International trade is down across categories and the deficit is up leading to skepticism of a rebound this year.
With the global slowdown and a strong dollar recently playing a role, this slide continues a trend that started in late 2014. However, the Friday jobs report was substantially more positive than expected and automotive imports hit record highs as the oil glut continues to spur growth.
The Commerce Department released their monthly report Friday showing a widened trade deficit at $45.7 billion in January, up $1 billion from last month, and up 4.8 percent from last January’s $43.6 billion.
The deficit was substantially higher than predicted. According to a Bloomberg survey of 63 economists, the average estimate was $43.6 billion, a whooping $2.1 billion lower than the published numbers.
January imports were $222 billion, down $2.9 billion from December and down 4.5 percent from last January’s $232.6 billion. This continued a slowdown which is the first ongoing slide since the 2008 financial crisis and only the third notable dip since imports began their steady rise in the 60s and 70s.
Source: Federal Reserve Bank of St. Louis
Exports were at their lowest point in five years, down $3.9 billion from December to $176.5 billion and down 6.7 percent from last January. These are the lowest numbers since June 2011’s $175.6 billion.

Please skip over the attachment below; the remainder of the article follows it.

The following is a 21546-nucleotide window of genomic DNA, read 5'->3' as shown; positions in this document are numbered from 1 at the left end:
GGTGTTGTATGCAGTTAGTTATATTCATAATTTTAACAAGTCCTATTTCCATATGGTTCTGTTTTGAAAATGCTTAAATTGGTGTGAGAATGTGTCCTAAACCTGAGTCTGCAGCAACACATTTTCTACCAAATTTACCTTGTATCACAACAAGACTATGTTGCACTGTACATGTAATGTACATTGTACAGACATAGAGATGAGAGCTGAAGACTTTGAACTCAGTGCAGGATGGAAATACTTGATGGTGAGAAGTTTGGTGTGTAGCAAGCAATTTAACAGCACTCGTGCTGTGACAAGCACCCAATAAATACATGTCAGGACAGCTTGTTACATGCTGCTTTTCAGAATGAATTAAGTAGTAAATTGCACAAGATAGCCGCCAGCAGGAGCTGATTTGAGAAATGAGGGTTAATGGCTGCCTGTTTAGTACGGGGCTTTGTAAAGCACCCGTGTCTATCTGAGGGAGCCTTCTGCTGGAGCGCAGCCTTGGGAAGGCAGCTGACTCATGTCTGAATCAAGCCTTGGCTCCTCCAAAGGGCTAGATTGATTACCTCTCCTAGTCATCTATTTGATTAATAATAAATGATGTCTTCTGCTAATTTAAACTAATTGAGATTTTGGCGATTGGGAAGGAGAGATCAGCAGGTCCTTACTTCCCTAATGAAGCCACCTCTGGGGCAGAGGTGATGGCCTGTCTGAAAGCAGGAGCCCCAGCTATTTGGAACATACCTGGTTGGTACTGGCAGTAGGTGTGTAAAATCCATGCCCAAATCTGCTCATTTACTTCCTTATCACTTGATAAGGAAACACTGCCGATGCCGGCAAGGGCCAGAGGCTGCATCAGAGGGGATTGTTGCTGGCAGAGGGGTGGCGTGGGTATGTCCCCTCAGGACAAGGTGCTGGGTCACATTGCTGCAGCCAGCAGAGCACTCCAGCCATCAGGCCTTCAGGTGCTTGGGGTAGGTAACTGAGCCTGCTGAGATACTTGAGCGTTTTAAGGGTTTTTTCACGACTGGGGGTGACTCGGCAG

“We’re surprised that other economists’ estimates were so optimistic,” said Brittany Baumann, an economist at Crédit Agricole CIB whose trade deficit estimate at $45.3 billion was the closest to published numbers.
She forecasts a downward trend through 2017 with a strong dollar peaking in June and continuing to drag on trade.
“The January data was worse than the underlying trends,” said Lewis Alexander, Chief Economist at Nomura Securities International.
Coming from the opposite end, he forecast a $40.9 billion trade deficit. While surprised by the negative numbers, Alexander said there’s a lot of pessimism built into the market abroad that will thaw in the coming months.
“Everything is weak,” said Robert Brusca at Fact & Opinion Economics. “If you lose the strength in jobs, the view on the economy will turn 180 degrees.”
Brusca cited five months of contraction in manufacturing, according to the ISM Index, and anticipates worsening throughout the year as a strong dollar will push down industrial exports and domestic concern about the economy will dampen imports.
On the upside, 2015 was a record year for auto sales with growth continuing this year. January imports for automotive vehicles, parts and engines hit a record highs at $30.6 billion.
At Japanese Classics, a specialty car import dealership in Richmond, Virginia, sales are up 20 to 30 percent compared to last year and people no longer ask about gas mileage. The last couple months have been especially good.
“Our biggest issue is keeping cars in stock,” said Robert Edgeworth, head of sales. “When they come in, people pull the trigger.”